Wolves were strangely dispassionate opposition for a team that might have ultimately needed points but Rovers hit them with three goals distinguished by vastly differing but similarly adept quality finishes before they could begin to calculate what was required to survive even such a blue and white blitzkrieg.
Oddly, the second and third goals, a brilliant strike from the born-again Emerton (Mr No End Product one foolish columnist dubbed him!) and another from Junior Hoilett’s fabulous collection of George Best style gems both came from long balls forward, proof if any were needed that a mixture of the prosaic with the beauteous is more of a reality than anyone’s vague concept of “football as it should be played” or “Sam’s functional hoofball.”
This being Rovers of course, nothing was ever going to be straightforward and there was an awful minute or two when the home side had reduced the margin to a single goal and both Wigan and Birmingham could still have won, when the spectre of a 4-3 collapse flashed across my psyche.
But for the second week running, as the Old Gold faithful worked out that a narrow defeat might suffice, we were treated to the surreal spectacle of a side settling for what they had and playing keep-ball quite to Rovers’ compliant satisfaction.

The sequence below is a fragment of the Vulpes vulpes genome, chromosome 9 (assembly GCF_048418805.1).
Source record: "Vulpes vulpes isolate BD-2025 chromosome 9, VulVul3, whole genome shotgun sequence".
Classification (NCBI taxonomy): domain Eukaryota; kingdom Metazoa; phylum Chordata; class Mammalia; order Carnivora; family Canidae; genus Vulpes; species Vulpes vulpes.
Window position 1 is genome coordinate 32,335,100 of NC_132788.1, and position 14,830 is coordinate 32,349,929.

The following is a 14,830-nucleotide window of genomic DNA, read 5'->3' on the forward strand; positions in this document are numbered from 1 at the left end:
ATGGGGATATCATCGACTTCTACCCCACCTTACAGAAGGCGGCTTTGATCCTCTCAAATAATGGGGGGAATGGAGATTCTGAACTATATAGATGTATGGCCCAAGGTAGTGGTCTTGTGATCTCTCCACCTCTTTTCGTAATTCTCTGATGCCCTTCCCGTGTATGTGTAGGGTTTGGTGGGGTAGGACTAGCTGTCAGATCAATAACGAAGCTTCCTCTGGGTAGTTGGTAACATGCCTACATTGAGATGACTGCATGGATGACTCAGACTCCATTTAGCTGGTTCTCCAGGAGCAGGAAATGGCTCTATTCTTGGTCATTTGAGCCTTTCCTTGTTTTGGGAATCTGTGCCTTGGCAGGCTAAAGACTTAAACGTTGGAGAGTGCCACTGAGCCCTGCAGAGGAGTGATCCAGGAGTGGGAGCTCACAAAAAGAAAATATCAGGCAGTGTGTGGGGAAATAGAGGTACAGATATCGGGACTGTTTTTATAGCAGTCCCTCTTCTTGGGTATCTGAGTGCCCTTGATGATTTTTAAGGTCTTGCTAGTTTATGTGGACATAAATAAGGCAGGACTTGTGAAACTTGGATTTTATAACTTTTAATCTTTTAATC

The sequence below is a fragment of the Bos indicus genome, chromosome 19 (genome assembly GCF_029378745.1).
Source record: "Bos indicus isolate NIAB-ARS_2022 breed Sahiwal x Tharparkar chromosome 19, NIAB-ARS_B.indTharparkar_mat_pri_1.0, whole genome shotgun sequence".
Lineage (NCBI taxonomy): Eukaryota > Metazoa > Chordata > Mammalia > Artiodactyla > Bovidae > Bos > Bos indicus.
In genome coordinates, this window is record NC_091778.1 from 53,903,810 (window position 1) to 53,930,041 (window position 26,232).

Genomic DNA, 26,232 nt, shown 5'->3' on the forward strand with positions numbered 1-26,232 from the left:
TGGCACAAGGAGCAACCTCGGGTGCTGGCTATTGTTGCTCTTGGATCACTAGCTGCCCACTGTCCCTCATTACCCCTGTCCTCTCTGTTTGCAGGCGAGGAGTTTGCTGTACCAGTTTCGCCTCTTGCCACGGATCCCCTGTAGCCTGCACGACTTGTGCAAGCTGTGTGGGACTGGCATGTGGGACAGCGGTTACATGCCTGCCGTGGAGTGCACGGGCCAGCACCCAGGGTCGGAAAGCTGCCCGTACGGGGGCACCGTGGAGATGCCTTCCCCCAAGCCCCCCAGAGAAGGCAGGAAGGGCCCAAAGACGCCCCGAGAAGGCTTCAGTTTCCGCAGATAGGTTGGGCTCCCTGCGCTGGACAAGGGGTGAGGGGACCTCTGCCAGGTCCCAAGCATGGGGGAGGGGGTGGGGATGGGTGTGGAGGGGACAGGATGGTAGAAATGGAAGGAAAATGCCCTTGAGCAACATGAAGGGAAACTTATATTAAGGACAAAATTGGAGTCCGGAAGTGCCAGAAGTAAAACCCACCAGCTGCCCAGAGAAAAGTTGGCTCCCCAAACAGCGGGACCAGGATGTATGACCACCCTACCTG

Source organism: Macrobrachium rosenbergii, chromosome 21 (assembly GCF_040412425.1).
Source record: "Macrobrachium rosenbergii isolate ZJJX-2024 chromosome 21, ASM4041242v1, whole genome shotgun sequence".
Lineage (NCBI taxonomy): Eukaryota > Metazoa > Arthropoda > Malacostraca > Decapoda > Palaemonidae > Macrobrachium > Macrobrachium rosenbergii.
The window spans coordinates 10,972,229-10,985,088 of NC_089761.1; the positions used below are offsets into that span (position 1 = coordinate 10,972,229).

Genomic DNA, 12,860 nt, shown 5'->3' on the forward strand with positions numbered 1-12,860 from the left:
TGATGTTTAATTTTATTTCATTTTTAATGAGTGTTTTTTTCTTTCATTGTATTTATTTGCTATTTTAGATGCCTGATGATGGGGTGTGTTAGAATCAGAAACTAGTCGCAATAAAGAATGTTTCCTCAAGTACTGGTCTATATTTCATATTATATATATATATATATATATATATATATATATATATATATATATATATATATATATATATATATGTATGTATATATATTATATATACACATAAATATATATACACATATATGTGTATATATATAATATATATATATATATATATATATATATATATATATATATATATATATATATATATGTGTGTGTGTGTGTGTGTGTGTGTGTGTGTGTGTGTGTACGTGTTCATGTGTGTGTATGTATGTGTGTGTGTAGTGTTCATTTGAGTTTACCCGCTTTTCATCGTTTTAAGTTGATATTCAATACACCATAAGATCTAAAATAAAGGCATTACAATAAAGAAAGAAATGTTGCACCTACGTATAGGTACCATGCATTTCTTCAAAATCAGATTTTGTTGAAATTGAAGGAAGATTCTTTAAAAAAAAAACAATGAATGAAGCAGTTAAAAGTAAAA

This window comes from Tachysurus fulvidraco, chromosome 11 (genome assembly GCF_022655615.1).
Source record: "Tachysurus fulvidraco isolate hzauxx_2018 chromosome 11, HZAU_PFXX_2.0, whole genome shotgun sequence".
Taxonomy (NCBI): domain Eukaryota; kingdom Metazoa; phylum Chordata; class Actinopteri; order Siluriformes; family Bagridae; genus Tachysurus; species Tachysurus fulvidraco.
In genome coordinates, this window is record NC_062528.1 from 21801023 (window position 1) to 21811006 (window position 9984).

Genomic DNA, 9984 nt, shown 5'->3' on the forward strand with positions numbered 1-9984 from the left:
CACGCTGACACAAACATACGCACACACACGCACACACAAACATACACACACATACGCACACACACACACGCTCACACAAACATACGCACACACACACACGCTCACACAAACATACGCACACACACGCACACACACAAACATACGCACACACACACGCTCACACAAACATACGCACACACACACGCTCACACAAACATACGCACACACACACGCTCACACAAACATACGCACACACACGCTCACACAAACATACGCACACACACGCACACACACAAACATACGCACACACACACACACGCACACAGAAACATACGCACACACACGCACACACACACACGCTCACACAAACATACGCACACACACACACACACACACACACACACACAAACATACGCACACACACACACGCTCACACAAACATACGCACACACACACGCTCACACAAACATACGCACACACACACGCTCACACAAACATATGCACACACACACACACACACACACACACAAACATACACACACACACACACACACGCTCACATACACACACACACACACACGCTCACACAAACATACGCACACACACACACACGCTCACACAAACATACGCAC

How ironic that some Rovers supporters jeered far less contrived retention of possession when the teams met for the first time this season.
The visiting Venkys picked a good week to make their long-overdue appearance as Molineux, not always the friendliest of venues, was transformed into 1967 Haight-Ashbury as peace and love broke out on all four sides of the stadium.
Many supporters seem content to wipe the slate clean and profer the owners, particularly if the promised investment materialises, and Steve Kean (with his newly-contracted assistant John Jensen) a clean slate, particularly in the light of the fabulous news that season tickets are to remain at absolute bargain prices. It seems Kean has survived the clamour for his departure for now. I’m not convinced but a lot of embittered feelings towards the guy have been soothed by survival and it looks like he’s ridden a considerable storm, at least some credit to him for that.
The team which completed the season and the style with which they ended this for so long ill-starred campaign certainly looks to have foundations in place with an excellent keeper, a potentially immense centre-back pairing, a midfield emerging as a coherent unit with width and goals finally emanating from unexpected quarters.